Since late 2004, I have been having a ball working in the area of haptics and video games. In June of 2007, Novint blasted away the price barrier that prevented normal people from experience true 3D touch in their computer experience, and I'm proud to have had a role, however small, in that event.
Besides videogames, we do some serious applications. One of my own projects was The Virtual Injection Clinic. It was a limited (2D only) simulation of giving a corticosteroid injection into a knee. But the cool thing is, you FEEL the skin as you puncture it, you FEEL the retinaculum as you puncture it, and you FEEL the bone as you get carried away and go too far. And then, when you've put that needle in just the right place, you can press the plunger. I showed this to a couple hundred orthopedic surgeons at the annual meeting of the American Academy of Orthopedic Surgeons in early 2007, and it was interesting to note that they weren't satisfied until they'd pressed that plunger. Some of them were so impressed with the experience that they came back and brought colleagues to see what might be possible with modern training techniques.
Okay, for the geeks among you, it's a pure C/C++ world. I've been given the keys to the innards of the Falcon, letting me scratch my embedded software itch, which is what got me suckered into the magic kingdom of software in the first place. That means I'm writing software for Windows real time (1 msec update interval), a TMS320 Digital Signal Processor, and a couple of PIC processors. How much more fun can it get?
Before moving out west, I spent a few years in the public safety software business. Have you ever walked past a police squad car and noticed a laptop computer mounted near the driver? That was my area of the business. Have you ever called 911, or wondered what a police dispatcher does all day? That was also my area of concern. I managed the team responsible for the software the dispatched the unit to their designated positions, and for the software that enabled them to be most effective while "on the beat."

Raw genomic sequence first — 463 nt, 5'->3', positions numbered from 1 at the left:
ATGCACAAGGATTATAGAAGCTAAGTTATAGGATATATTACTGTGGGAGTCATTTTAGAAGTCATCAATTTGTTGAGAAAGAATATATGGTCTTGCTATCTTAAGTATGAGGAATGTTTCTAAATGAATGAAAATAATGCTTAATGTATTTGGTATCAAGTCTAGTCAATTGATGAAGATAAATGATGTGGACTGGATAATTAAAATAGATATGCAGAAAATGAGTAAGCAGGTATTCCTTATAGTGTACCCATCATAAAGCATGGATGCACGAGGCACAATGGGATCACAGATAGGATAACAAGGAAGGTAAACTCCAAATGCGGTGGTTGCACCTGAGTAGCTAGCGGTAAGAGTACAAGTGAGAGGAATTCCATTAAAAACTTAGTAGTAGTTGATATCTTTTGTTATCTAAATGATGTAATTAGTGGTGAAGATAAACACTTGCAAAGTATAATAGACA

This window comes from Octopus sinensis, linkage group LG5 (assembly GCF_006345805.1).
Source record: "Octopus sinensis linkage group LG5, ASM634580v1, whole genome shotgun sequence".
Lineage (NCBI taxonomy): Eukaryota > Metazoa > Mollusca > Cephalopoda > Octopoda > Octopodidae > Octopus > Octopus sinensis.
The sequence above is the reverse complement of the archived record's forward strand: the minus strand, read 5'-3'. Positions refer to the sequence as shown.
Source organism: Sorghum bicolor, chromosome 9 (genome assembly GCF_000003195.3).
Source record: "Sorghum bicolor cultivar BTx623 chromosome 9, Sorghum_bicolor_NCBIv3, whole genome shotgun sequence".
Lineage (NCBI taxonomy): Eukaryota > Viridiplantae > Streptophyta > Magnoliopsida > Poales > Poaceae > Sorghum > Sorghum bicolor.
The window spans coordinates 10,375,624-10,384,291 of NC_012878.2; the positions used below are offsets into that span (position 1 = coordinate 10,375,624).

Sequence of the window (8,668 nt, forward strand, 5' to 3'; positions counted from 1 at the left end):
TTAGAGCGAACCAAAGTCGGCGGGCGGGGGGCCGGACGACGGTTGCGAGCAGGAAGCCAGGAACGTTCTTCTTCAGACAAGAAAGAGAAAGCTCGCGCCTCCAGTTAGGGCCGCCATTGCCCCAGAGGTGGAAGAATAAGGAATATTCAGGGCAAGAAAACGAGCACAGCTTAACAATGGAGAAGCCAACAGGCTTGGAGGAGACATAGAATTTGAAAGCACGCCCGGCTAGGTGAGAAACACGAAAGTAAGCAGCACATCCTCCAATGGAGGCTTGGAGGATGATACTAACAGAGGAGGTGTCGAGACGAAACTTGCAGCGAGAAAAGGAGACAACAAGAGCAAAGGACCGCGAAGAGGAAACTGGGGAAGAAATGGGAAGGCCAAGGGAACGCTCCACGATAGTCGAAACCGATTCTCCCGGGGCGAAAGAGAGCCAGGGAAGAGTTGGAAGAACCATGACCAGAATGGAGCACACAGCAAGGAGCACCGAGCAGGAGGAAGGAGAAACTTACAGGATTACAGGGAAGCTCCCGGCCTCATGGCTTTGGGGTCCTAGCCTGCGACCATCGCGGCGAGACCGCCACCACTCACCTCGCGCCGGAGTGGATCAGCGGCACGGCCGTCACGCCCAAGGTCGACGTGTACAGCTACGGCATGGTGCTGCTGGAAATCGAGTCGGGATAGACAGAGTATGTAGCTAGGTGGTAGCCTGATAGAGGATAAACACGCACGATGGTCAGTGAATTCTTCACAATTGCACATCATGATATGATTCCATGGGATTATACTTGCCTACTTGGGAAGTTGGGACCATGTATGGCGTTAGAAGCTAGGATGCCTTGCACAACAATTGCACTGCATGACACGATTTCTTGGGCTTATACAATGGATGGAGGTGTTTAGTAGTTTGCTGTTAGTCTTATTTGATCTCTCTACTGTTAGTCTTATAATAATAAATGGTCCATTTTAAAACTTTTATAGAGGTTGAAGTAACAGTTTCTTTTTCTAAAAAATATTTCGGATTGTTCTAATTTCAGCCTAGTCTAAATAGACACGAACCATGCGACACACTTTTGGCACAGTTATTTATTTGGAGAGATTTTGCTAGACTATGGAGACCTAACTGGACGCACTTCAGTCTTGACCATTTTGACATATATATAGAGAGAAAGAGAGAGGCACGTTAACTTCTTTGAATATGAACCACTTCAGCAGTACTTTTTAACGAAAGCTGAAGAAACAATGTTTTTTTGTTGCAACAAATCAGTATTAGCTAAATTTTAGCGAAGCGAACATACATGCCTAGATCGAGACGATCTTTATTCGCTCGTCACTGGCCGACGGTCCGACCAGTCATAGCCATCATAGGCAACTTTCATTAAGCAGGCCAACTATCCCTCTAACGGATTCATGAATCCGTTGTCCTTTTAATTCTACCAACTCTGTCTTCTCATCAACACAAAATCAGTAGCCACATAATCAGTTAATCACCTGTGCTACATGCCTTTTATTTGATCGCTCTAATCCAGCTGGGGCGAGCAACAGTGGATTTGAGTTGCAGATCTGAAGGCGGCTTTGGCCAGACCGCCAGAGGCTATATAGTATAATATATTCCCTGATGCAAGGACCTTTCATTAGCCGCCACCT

Technically, I never really worked for KnowledgeBin, but for a predecessor one or two evolutionary phases removed. However, Dr. Stephens provided an opportunity for me to hone the "reskilling" I had done in the last few months preceding my early retirement from EDS. For that I am eternally grateful and it would be unthinkable to omit reference to KnowledgeBin, even though my sojourn there was very brief.
I spent fourteen years at EDS, managing a variety of systems engineering projects, most of which would not be very interesting to most of you. Suffice it to say that it was an intense education in some of the right ways and some of the wrong ways to manage teams of a variety of skills.
My first full-time software engineering job. We divided our time between training and doing. What we trained was the actual first 16-bit microprocessor, the Texas Instruments 9900. Lest ye think I don't know my microprocessor history, check out IBM's history.
What we did was implement a huge variety of products all sharing one trait--they required microprocessor control to operate. My first project was a gamma ray detector data collector with a design requirement of collecting 30,000 samples per second. In 1979, this was a daunting challenge. Here I also had my first taste of engineering management. Life was good.
The nine years I passed at Micronyx convinced me that the notion implanted at Texas Instruments was a true compass for my professional future. When I interviewed at Novint, I told them I was trying to repeat the essence of what I had at Micronyx, a job full of technical challenge and reward, working with people I loved being with every day, doing something that would have social value.
Note that I did not supply a link, because this is NOT the same company that can be found today at http://www.micronyx.com. My Micronyx was in Texas, and went out of business in 1992.
This is where it all started. I graduated from Lamar State College of Technology in 1968 and went to work at TI as a green electronics circuit designer. Along the way I built an alarm indicator panel using an Intel 4040 microprocessor and a whopping 256 bytes of ROM memory. I sat back and said, that's cool! Then a few years later I was challenged to prove my cable harness was correct, and to do so I had to spend a day learning enough about the HARM missile's avionics computer to program a little test pattern into it. On the way home that night I decided that my soldering iron had to go and be replaced with a coding pad. The rest, to coin a phrase, is history.